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Living in Panama - The Complete Guide to Panama
Panama's #1 Seller!
 

Buyer’s Guide to Panama

by Sandra Snyder

Everyone who knows me knows that I always start out by saying Panama is a perfectly delightful place in which to live. It is also the most social place you will ever live. In fact, Panama has so much to offer, whether you are looking for a place with wonderful beaches, beautiful mountains, challenging rivers, an incredible collection of flora and fauna to enjoy, or social activities, Panama has it all. Finding out how that works for you is the challenge. So if Panama sounds like just the place you want to live, I offer the following advise before you pack up and move.

Come and visit. Come often and travel around the country. Some people think they want to live in the mountains only to find it is too isolated, too underdeveloped, or just not what they imagined. However, they may find that the city suits them perfectly or the coastal areas are inviting. Every area of Panama is different – the climate, the services available, and the local culture. You cannot know if you will be comfortable in any one area until you spend sometime in that area. Once you think you have found the place for you and your family, rent. Find an apartment or house and rent for a month, a season, or a year before you make a commitment to buy. I have friends that have lived here a lifetime and are still renting. There are advantages.

Rent before you commit to buy. Think of buying real estate in Panama the same way you would when purchasing jewelry or art. Years ago a jeweler gave me a very good piece of advise. While many jewelers will tell you that you are making an investment when you buy gemstones or expensive jewelry, the fact is, that if you decide to sell that investment at some future date, there may not be a market. He said buy jewelry because you love it, because it is worth the price to you that you have agreed to pay and because you are going to enjoy the purchase. Do not buy it with the idea of making a killing on the sale at some future date. I give you the same advise on Panama real estate. Traditionally, Panama real estate has no resale value. Ask any local. They own the first piece of property they ever purchased and not always because they want to, but because they cannot sell it. The same laws that look so friendly going into a purchase, work to your disadvantage when you go to sell. The major one of these disadvantages is the 20-year tax exemption and another is the preferential mortgage rate for new construction. Both these laws make selling older properties difficult. I will not say impossible but definitely difficult. Further, look around you, especially in the city, new buildings are going up daily and every one of them is competing for the same purchaser.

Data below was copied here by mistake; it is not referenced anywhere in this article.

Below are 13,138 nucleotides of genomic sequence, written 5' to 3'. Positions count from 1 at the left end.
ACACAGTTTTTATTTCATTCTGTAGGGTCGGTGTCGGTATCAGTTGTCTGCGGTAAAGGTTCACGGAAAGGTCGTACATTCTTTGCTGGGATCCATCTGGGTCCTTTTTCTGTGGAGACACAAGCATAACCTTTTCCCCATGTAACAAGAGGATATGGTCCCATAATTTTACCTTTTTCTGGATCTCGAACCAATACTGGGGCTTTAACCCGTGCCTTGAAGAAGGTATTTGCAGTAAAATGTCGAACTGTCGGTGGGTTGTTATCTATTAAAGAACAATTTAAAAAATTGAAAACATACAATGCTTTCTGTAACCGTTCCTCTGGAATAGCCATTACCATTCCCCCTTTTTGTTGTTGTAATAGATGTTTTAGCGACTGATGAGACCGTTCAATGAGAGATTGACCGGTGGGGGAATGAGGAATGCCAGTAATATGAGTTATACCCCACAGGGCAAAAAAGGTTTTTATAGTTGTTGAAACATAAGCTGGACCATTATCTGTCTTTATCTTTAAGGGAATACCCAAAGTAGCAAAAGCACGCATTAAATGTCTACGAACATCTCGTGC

Bank at home. One of the suggestions I make to newcomers is to open a local bank account. After all, Panama is a major banking center. It is well worth the effort expended to get through the paperwork required in order to have the convenience of a local checking account. You can then pay your rent, telephone bill, buy groceries, and pay your club dues or any one of a dozen other things that will come up during the month. Transfer on a regular basis a convenient amount of money in order to meet these expenses but keep your money in your home country or wherever you have had it during your adult life. While the major Panama Banks are perfectly safe, they do not pay much in interest on deposits (2%). In fact, contrary to most savings account plans which encourage saving, the Panama system requires activity on a regular basis or the bank will access charges that will deplete your balance. In other words, if you deposit $1,000 in a savings account and expect it to stay in the bank and grow with interest and do not either make more deposits or withdrawals, the bank will charge a monthly fee and over time your $1,000 will disappear. Further, a variety of other investment options back home such as certificates of deposit or treasury bills will pay significantly more interest with less hassle.